Site: www.prweb.com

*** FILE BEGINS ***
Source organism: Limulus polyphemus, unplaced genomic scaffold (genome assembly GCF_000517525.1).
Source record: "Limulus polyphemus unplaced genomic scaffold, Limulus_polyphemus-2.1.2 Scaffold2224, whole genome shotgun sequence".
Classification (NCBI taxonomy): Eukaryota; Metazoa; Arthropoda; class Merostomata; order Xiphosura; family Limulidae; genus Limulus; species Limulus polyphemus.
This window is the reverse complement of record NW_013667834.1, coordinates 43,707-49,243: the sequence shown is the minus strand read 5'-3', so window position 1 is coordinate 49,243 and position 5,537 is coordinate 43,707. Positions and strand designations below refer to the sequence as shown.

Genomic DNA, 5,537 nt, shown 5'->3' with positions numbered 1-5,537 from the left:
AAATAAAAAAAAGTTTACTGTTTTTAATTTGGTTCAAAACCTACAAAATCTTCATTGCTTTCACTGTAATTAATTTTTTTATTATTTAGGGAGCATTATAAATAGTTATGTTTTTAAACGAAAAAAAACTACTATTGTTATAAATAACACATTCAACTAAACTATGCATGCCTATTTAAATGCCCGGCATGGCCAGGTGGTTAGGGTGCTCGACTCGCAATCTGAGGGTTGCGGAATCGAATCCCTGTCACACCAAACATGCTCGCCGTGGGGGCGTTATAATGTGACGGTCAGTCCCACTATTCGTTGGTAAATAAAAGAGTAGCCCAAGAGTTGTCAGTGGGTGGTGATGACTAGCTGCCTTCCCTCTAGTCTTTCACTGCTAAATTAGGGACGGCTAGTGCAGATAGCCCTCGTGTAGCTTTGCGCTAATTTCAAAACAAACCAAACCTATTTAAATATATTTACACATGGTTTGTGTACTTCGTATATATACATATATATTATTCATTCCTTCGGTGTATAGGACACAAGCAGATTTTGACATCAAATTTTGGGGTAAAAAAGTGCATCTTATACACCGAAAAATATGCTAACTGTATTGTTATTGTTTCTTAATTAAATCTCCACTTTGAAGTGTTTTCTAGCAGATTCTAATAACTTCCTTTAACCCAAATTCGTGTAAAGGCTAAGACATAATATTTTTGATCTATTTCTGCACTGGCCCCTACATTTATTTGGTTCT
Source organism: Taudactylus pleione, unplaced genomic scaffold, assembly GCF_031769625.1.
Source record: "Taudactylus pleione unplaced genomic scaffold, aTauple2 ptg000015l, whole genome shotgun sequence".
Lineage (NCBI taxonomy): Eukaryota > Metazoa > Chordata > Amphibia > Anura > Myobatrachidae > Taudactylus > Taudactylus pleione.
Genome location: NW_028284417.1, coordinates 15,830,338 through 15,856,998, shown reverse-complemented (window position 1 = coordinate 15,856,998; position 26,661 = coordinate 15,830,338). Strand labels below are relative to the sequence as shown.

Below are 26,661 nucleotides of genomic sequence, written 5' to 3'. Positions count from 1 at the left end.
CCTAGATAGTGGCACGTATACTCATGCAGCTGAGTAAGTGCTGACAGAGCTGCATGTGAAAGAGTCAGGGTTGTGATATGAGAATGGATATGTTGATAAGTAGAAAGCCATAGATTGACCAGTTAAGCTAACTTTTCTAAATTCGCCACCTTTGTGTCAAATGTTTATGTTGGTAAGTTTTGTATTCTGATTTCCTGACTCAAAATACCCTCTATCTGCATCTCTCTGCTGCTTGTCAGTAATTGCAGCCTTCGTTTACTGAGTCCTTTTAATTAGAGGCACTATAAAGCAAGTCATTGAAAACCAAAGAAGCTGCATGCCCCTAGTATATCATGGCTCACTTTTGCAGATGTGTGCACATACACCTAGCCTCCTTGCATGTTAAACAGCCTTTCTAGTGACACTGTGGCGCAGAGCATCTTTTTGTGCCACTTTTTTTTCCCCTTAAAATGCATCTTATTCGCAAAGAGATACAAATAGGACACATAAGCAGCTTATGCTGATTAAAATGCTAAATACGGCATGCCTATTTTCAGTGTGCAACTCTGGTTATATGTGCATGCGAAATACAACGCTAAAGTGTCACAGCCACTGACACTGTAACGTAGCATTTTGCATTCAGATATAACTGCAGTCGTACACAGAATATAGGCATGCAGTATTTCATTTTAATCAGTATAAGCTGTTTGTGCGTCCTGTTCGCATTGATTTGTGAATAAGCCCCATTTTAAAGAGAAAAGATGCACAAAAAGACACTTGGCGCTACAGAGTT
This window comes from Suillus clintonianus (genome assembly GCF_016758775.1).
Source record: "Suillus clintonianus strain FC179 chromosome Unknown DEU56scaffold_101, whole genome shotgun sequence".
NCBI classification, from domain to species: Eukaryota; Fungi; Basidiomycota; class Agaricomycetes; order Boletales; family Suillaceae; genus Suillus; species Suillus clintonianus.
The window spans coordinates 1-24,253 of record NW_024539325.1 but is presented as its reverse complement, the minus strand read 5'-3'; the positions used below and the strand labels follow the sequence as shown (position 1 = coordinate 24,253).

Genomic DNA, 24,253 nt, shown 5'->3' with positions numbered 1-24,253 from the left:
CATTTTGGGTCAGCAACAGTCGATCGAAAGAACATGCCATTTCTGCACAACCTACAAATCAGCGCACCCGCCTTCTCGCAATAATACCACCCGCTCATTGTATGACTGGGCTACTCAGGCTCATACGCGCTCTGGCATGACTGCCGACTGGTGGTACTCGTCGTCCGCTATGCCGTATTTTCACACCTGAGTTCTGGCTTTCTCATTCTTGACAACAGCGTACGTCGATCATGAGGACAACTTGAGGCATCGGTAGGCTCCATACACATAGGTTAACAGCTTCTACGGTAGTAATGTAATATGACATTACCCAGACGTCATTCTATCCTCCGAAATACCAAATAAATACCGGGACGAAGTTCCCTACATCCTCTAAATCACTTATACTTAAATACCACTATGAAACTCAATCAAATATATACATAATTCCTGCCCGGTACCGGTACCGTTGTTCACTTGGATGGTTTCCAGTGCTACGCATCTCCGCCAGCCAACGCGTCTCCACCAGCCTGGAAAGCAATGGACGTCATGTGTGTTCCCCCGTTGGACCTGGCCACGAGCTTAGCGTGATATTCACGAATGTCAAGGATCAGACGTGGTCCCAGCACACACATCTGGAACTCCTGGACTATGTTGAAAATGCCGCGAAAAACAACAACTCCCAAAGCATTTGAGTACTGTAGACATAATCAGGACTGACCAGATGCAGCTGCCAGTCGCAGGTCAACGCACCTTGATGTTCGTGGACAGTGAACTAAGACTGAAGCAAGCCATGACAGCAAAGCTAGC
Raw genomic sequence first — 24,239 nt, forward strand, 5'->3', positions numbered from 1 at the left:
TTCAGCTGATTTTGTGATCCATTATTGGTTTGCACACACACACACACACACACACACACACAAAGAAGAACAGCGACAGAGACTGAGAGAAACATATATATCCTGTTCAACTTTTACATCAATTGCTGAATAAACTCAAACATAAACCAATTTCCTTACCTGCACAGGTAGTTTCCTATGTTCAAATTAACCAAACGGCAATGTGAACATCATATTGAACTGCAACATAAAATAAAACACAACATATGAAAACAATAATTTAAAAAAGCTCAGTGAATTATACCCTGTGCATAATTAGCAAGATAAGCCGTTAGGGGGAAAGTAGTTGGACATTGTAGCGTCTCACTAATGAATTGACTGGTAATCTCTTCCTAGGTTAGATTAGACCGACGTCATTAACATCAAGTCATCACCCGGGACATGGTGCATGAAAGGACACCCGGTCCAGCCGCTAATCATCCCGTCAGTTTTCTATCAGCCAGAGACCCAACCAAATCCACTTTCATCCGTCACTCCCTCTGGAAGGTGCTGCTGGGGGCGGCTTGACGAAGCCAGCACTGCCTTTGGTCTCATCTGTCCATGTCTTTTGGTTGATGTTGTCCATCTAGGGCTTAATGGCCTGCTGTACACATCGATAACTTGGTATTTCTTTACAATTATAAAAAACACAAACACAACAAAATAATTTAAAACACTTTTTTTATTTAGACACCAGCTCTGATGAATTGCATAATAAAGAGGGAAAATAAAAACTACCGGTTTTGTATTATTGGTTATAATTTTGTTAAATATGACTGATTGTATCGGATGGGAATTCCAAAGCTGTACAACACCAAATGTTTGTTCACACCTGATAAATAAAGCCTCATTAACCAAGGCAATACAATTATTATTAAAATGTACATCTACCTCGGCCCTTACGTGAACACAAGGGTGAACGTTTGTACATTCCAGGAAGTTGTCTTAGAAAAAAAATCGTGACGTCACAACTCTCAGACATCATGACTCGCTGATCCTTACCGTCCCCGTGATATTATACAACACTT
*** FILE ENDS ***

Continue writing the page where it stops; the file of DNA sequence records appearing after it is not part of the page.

On May 1-2, more than 1,000 students, educators, industry partners and community leaders throughout the state and the nation gathered for the 8th Annual Hawaii STEM Conference – an empowering STEM event dedicated to engaging a new generation of Science, Technology, Engineering and Math (STEM) innovators in Hawaii. Presented by Maui Economic Development Board’s (MEDB) Women in Technology (WIT) project, the conference was held for the first time at the Hawaii Convention Center on Oahu. This year’s theme, “Download Knowledge. Upload Service,” invited students to demonstrate and showcase the skills and abilities they have gained to help create a thriving future, not only for Hawaii, but the world. Students and teachers representing intermediate and high schools from every island across the state of Hawaii participated in this regional technology conference which featured 40+ student breakout sessions, 30+ teacher breakout sessions, 14 software competitions, a STEM playground, a formal awards banquet (“The STEMMYS), and exhibit presentations. During the conference, Hawaii State Governor David Ige announced the offering of a Digital Alliance program for high school students across the State of Hawaii in the summer of 2018. A partnership between Microsoft, Maui Economic Development Board’s Women in Technology Project (WIT) and the State of Hawaii; the Digital Alliance program will provide students with the knowledge and skills to succeed in computer science and/or in any STEM-related careers. The program is designed to promote critical and creative thinking; encourage collaboration with other students; and intersect with industry professionals in various Science, Technology, Engineering and Math (STEM) fields. “Microsoft has done so much in our community and they are committed to assuring that many of you will have access to a lot of the great technology that is really defining the future for all of us,” said Hawaii State Governor David Ige. “And so the Maui Economic Development Board, State of Hawaii and Microsoft have formed a Digital Alliance partnership because we do understand that software development and access to the latest and greatest software tools gives our young people opportunities to explore all of these technologies. In today’s world anything can be done anywhere and it really is about who is brave enough to take it on and solve our world’s challenges.” While this year’s conference excelled in engaging students and educators on a myriad of hands-on STEM activities, competitions, and access to the latest technologies; it was the overarching mission of the state’s largest STEM conference that brought home the true impact of STEM education. According to Leslie Wilkins, MEDB Vice President, “Virtually every field in every sector of the economy whether a small business or major industry is needing STEM professionals – people who are literate and fluent in various technology skills. But just teaching current technology applications does not serve our children well, because technology changes so rapidly. So we need to focus on empowering our youth to be self-directed learners, to be resilient, to stay current and be adaptive to change and not be scared by it. And, most importantly, to have the confidence that they can do it. Instilling these values are at the heart of MEDB’s STEMworks™ program and what this conference is all about.” The 8th Annual Hawaii STEM Conference is sponsored by: Office of Naval Research U.S. Department of Education U.S. Department of Labor County of Maui MEDB Ke Alahele Education Fund Microsoft Strada Education Network University of Hawaii at Manoa Hawaii Energy 21st Century Community Learning Centers Esri Hawaii Geographic Information Coordinating Council (HIGICC) Hawaiian Electric Company Opterra Energy Services Trimble SketchUp Central Pacific Bank Apple Inc. Creative Industries Hawaii Creative Lab Hawaii Autodesk National Security Agency STEM Pre-Academy Monsanto Ozobot King Kekaulike High School Maui High School ACOM Searider Productions Ben Franklin Crafts/Ace Hardware by HouseMart Blue Planet Camp CenterStage DevLeague Drone Services Hawaii Elemental Minds 3D Innovations Hawaii HCM Creative Media Team Hi FusionEd Iolani School The Janus Group Momilani Elementary School Maunakea Scholars National Aeronautics and Space Administration (NASA) National Oceanic and Atmospheric Administration (NOAA) Regional SATCOM Support Center-Pacific U.S. Army Space and Missle Defense Command Patsy T. Mink Center for Business & Leadership Seaglide Robonation STEMJOBS State of Hawaii Department of Labor State of Hawaii Department of Education University of Hawaii Manoa College of Engineering University of Hawaii, Maui College The Women in Technology Project is a statewide initiative of the Maui Economic Development Board. WIT is funded in part by the U.S. Departments of Education and Agriculture, Office of Naval Research, State of Hawaii, and the County of Maui. For more information on the 2017 Hawaii STEM Conference, visit http://womenintech.com/HawaiiSTEMConference or contact WIT Program K-12 STEM Education Director Isla Young at isla(at)medb(dot)org or 808-250-2888.